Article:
Walking the Walk
The Best Exercise
In addition to sponsoring local groups, Walking for Wellness
and the American Heart Association stage annual walks to get out the word about
walking and cardiovascular health. In June, walks took place in Baltimore;
Atlanta; Columbus, Ohio; and Detroit.
The walks' organizers hope to counter the numbers shown in
several recent studies. A July 1999 study of 218 black college students, in the
Journal of the National Medical Association (the organization
representing African-American physicians), found that young black women had
lower levels of aerobic fitness compared with African-American men, as well as
white and Hispanic women.
In addition, several recent studies have pointed to rising
levels of obesity among young black women and adolescents, which may raise the
risk of diabetes, coronary heart disease, and certain cancers. A nationwide
study of more than 17,700 middle school and high school students in the June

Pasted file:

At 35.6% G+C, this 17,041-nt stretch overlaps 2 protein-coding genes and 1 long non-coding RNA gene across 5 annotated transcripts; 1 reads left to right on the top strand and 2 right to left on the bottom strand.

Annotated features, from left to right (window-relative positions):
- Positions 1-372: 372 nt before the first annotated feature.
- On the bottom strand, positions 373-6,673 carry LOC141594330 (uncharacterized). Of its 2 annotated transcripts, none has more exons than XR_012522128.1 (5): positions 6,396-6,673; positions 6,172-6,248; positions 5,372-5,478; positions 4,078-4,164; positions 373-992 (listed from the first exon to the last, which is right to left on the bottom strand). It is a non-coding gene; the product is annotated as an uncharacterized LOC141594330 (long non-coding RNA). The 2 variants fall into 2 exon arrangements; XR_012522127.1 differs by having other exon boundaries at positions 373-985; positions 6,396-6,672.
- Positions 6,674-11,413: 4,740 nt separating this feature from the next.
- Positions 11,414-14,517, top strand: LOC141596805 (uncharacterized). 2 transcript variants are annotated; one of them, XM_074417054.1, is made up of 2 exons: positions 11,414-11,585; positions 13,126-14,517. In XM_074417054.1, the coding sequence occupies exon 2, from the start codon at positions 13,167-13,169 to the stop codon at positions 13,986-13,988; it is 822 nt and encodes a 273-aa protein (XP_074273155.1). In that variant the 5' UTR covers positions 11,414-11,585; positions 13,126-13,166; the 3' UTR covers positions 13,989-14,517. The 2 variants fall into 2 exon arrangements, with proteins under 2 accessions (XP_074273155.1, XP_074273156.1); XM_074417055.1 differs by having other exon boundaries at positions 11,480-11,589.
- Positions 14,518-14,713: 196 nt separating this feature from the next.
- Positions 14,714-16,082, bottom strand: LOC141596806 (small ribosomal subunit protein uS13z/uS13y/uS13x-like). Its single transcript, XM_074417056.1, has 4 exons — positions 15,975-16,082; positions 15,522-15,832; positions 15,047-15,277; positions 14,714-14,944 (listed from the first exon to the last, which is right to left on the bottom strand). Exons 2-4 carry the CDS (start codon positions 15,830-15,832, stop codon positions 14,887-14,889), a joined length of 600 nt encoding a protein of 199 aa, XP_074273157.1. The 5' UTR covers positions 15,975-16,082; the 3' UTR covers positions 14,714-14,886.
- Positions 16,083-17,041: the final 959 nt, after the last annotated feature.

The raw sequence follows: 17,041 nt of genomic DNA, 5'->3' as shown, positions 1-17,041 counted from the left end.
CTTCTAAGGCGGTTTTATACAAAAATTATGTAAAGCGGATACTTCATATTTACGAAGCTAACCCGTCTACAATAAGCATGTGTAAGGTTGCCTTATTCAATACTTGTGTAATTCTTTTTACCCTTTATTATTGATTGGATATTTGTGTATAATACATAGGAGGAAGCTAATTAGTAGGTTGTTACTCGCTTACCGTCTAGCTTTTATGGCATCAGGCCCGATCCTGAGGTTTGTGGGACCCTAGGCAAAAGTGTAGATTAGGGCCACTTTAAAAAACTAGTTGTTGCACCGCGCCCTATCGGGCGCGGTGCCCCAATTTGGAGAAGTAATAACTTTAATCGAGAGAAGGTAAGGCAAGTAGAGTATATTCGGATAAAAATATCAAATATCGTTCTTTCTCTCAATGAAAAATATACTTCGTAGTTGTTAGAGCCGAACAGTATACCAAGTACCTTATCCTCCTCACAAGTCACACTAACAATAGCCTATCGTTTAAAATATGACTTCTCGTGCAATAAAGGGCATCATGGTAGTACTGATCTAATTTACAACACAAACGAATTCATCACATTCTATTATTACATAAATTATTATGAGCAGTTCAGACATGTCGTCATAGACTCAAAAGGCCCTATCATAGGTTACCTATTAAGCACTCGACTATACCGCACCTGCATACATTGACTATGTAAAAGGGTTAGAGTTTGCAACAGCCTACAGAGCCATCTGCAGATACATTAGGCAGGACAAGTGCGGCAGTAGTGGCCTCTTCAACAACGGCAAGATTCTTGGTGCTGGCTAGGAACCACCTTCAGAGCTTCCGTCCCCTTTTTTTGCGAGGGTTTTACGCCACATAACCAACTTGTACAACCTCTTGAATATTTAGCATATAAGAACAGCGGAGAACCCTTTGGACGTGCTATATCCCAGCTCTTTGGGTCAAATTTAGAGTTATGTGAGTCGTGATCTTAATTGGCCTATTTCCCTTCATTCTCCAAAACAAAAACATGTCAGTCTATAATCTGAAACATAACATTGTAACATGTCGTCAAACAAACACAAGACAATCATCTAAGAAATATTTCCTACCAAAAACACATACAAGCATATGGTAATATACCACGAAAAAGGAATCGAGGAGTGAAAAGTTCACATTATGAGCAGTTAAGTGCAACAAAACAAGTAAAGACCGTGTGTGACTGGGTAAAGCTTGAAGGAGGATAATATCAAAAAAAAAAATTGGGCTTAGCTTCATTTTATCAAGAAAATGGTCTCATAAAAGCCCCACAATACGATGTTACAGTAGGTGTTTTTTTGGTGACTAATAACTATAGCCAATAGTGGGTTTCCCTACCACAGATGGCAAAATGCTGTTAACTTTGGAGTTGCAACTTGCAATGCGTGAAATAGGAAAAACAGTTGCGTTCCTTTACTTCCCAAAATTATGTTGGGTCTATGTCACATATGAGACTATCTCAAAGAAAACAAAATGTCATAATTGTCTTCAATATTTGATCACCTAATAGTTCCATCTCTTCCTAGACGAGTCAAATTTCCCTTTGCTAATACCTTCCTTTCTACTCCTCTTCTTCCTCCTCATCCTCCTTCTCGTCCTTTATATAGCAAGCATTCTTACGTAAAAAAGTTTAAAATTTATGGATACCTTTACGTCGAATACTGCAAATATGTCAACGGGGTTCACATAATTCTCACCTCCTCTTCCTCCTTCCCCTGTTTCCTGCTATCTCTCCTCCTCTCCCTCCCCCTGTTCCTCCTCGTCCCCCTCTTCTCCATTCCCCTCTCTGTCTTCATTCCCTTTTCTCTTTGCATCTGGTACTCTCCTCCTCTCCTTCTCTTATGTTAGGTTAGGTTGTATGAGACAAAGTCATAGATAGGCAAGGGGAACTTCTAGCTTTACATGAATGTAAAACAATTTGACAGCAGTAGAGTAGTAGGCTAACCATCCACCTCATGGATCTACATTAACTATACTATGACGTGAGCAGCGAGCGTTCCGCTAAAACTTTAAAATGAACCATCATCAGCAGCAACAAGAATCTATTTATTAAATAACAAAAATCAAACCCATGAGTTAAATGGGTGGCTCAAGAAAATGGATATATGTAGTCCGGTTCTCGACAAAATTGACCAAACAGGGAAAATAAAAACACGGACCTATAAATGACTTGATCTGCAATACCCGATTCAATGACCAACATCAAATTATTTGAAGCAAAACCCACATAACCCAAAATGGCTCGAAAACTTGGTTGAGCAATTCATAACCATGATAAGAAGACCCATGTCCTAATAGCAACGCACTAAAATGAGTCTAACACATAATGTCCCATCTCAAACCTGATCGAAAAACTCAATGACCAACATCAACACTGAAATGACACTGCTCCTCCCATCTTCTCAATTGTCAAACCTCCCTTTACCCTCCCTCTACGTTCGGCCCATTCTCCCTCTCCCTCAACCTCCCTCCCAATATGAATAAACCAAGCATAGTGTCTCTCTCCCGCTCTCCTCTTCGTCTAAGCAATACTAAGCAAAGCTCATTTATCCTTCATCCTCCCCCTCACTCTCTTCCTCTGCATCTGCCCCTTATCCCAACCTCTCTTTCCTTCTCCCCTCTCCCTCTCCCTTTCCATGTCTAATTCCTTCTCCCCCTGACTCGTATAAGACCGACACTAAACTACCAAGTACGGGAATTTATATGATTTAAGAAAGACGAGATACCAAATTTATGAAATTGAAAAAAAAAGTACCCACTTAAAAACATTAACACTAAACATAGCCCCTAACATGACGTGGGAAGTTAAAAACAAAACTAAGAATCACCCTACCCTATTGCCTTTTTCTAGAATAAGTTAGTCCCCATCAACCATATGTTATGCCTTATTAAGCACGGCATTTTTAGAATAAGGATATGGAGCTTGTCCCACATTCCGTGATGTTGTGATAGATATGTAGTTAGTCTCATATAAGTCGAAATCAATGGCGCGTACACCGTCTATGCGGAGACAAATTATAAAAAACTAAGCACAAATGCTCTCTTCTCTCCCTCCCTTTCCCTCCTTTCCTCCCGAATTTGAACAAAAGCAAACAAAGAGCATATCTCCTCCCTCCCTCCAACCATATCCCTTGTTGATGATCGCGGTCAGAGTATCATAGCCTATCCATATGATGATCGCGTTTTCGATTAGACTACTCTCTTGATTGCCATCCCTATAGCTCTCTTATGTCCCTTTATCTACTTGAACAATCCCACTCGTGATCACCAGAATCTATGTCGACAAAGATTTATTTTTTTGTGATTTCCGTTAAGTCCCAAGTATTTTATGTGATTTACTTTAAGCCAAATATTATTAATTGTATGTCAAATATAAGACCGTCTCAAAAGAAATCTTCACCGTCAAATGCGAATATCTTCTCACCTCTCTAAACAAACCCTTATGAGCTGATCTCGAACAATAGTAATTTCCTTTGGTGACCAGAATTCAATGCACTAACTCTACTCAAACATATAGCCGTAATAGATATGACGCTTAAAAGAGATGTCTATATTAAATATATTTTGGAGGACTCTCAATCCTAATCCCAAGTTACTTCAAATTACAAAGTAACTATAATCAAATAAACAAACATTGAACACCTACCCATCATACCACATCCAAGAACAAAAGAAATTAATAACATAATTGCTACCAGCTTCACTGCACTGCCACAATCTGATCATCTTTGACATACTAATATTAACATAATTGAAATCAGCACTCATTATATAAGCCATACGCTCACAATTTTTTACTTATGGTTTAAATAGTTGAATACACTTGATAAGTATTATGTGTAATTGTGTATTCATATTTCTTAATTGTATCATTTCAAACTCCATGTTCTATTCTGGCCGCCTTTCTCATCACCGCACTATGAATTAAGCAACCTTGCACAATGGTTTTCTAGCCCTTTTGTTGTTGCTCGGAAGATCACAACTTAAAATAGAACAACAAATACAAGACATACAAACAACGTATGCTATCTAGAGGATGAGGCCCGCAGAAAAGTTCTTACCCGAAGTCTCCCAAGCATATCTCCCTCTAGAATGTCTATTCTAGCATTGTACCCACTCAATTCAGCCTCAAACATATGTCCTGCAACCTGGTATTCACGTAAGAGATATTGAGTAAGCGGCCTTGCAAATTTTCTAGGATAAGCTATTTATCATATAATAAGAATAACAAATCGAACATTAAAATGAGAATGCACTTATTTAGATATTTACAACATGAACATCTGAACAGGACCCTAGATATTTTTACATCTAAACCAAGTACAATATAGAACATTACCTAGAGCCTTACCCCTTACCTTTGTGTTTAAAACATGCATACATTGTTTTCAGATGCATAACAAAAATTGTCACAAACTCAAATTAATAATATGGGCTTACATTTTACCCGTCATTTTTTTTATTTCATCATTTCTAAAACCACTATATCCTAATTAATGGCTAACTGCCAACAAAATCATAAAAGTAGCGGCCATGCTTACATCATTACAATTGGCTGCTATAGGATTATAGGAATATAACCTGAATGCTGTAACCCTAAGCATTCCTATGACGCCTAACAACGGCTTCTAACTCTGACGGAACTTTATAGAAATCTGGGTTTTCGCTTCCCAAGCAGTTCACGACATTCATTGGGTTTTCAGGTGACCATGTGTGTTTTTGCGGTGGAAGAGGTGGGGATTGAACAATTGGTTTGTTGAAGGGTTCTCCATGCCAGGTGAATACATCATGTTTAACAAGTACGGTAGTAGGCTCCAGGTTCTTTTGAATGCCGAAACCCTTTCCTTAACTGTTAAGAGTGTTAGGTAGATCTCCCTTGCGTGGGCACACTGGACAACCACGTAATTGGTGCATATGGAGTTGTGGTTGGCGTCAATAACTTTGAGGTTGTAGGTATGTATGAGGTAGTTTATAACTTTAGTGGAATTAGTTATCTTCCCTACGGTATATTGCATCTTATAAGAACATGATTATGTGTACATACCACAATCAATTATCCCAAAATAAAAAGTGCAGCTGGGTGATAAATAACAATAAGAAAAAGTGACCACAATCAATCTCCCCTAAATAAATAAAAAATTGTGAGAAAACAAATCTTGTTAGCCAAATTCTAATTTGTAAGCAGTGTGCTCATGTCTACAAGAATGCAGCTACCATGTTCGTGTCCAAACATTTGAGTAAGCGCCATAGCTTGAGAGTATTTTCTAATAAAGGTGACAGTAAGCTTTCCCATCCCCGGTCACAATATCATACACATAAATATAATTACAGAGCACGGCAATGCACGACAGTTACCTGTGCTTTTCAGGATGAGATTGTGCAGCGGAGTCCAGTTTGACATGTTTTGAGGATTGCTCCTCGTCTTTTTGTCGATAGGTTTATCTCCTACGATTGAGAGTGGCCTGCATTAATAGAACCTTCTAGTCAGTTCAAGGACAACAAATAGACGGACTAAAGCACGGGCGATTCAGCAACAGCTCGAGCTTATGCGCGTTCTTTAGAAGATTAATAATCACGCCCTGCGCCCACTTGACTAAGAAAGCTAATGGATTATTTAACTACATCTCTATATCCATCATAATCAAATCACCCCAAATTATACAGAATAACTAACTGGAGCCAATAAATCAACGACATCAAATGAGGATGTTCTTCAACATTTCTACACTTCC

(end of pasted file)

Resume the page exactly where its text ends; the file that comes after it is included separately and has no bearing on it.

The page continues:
issue of Pediatrics found that African-American girls were particularly
likely to be sedentary and thus potentially at greater risk for problems such
as obesity, diabetes, cancer, and heart disease.
Avery originally aimed her program at older black women, but
recently several campuses of historically black colleges have formed chapters,
including Southern University in Baton Rouge, La; Morgan University in
Baltimore; and Fisk University in Nashville, Tenn. Eventually, she hopes to
widen the program to include men as well.
The National Black Women's Health Project provides a resource
kit with guidelines on how to form a walking group and tips such as stretching
exercises. The kit is available by calling the NBWHP at (202) 543-9311 or
visiting the group's web site at http://www.nbwhp.org.
Beatrice Motamedi is a health and medical writer
based in Oakland, Calif., who has written for Hippocrates, Newsweek,
Wired, and many other national publications.